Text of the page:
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Um, Yeah, Your Kid's Sandbox Might Be a Hotbed of Toxins & Health Hazards

Michelle Maffei is a freelance copywriter covering a variety of topics both online and in print, from parenting to beauty and more. Combining her two favorite loves, writing and motherhood, she has found joy in even the most challenging ...

Letting your child play in a sandbox seems innocent, but it can actually make them really sick

There's just something so innocent about a little kid playing in a sandbox. I mean, there's nothing sweeter than a tiny human who needs nothing more than some sand and a plastic bucket to be happy, right? It's hard to imagine that this simple form of entertainment could be hazardous to a child's health — but the truth of the matter is, if they're playing in store-bought sand, they might be exposed to some serious toxins.

What you may not know about your play sand

Disturbing facts are surfacing about dangerous, cancer-causing hazards hiding in the sand that keeps kiddos entertained. Before you plop down your youngster into this soft stuff, dig up the truth about sandbox sand: is yours safe?

More: Drugs Your Kids Know About — & You Should Too

Uncover the toxins in sandbox sand

When purchasing a bag of sandbox sand, you may just be exposing your kid to toxic ingredients, namely microcrystalline silica. Commonly, playground sand is made from quartz rock, which is why many of these bags-o-fun are slapped with a Proposition 65 label warning of the health hazard contained within. But how does a romp in play sand come with serious health consequences for your youngster?

Recognize the health hazards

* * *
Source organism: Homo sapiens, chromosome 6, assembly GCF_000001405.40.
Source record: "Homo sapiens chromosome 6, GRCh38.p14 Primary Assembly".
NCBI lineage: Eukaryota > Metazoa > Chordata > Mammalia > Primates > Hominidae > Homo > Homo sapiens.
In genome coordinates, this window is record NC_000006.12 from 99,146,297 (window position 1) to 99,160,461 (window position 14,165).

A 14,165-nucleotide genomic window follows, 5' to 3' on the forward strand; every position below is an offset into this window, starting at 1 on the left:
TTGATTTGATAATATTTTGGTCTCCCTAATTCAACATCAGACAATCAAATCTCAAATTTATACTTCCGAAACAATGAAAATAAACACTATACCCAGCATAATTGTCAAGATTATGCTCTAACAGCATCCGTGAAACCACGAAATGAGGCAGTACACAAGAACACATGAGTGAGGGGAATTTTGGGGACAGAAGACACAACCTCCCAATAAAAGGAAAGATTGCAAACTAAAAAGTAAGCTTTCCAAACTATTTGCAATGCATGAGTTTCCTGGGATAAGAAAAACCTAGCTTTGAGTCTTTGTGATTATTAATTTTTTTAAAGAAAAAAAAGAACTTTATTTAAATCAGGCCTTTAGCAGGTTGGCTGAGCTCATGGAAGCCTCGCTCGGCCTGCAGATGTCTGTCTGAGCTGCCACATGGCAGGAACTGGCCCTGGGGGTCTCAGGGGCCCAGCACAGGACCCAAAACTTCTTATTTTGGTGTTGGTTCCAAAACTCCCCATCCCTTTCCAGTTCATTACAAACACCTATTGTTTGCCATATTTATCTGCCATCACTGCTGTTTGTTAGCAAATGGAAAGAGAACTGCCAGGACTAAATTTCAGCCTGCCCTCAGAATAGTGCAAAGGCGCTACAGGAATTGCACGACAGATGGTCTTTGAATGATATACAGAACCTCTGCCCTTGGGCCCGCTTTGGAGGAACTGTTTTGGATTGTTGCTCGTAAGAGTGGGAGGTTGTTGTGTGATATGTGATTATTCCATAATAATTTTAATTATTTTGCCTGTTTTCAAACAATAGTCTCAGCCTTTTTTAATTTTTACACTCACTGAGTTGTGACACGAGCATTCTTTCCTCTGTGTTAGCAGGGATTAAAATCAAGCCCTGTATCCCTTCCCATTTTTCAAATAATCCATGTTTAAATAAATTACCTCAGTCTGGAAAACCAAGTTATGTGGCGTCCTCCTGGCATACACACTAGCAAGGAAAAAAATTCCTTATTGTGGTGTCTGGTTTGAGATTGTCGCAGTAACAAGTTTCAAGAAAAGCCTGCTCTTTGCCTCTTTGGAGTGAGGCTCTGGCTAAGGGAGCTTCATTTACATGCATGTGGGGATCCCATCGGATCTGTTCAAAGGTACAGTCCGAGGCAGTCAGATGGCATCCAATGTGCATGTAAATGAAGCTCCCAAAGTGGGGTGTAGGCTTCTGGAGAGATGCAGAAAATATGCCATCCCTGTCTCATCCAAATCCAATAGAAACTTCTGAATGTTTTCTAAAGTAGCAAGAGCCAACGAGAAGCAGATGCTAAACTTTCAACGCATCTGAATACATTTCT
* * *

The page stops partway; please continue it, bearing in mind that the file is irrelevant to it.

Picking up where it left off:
As any parent can attest, sandbox sand is dusty and dirty. Unfortunately, "as children play, sand becomes airborne and inhaled," explains Nick Cicone, of Kid Safe Sand. When these tiny particles of silica lurking in sandbox sand enter your youngster's lungs, the results can equal serious health hazards for your little one.

According to the Centers for Disease Control and Prevention (CDC), breathing in the tiny carcinogen can lead to silicosis, an irreversible disease, as well as lung cancer, airway diseases and pulmonary tuberculosis. Exposure to these compounds may also be related to the development of chronic renal disease, development of autoimmune disorders and also have other bad health outcomes. And, although no studies have been conducted specifically relating to children's play spaces, the Environmental Protection Agency warns that exposure to silica is bad news, regardless of the source.

More: Terrifyingly Tiny Seed Ticks: Will You Spot Them This Summer?

The good news is it's preventable.

Discover safe sandbox sand

The most important — and easiest — way to shield your little ones from toxic sandbox sand is to opt for safe sandbox sand or other play sand alternative. "A safe sandbox is all about sand not containing health hazards such as microcrystalline silica," explains Cicone. "Silica-free sand contains no known hazardous substances," making it a safe sandbox option for your child to dive in and get dirty with.

When using safe sandbox alternatives to traditional play sand outdoors, be mindful of materials that are designed to absorb moisture, as they will eventually mildew and need replacing.

Alternatives

Dangerous sandbox sand and silica-free sand are not the only options for your child's sandbox.

Other safe sandbox options include:

  • Pea gravel
  • Crushed walnuts from pet store
  • Rice
  • Dried beans and legumes
  • Cornmeal
  • Flaxseed from horse and feed store
  • Fish tank rocks from pet store
  • Rubber mulch made from recycled tire chips
  • Mini corncob from pet store

Despite the truth about sandbox sand, when you can't afford to replace the play sand you already have with silica-free sandbox sand right away, it can still be made safer by keeping materials damp and minimizing the dust. Just remember to keep your sandbox covered when your kids aren't at play; cats and other outdoor critters may see this play space as a litter box and expose your children to toxoplasmosis, a parasite contained in cat feces.

By taking a few precautionary steps, you can focus less on the hidden dangers and more on how you’re going to get your kids to keep the sand in the box.

Letting your child play in a sandbox seems innocent, but it can actually make them really sick
Image: Terese Condella/SheKnows;Image via Getty Images

Updated by Sarah Long on 5/16/17.

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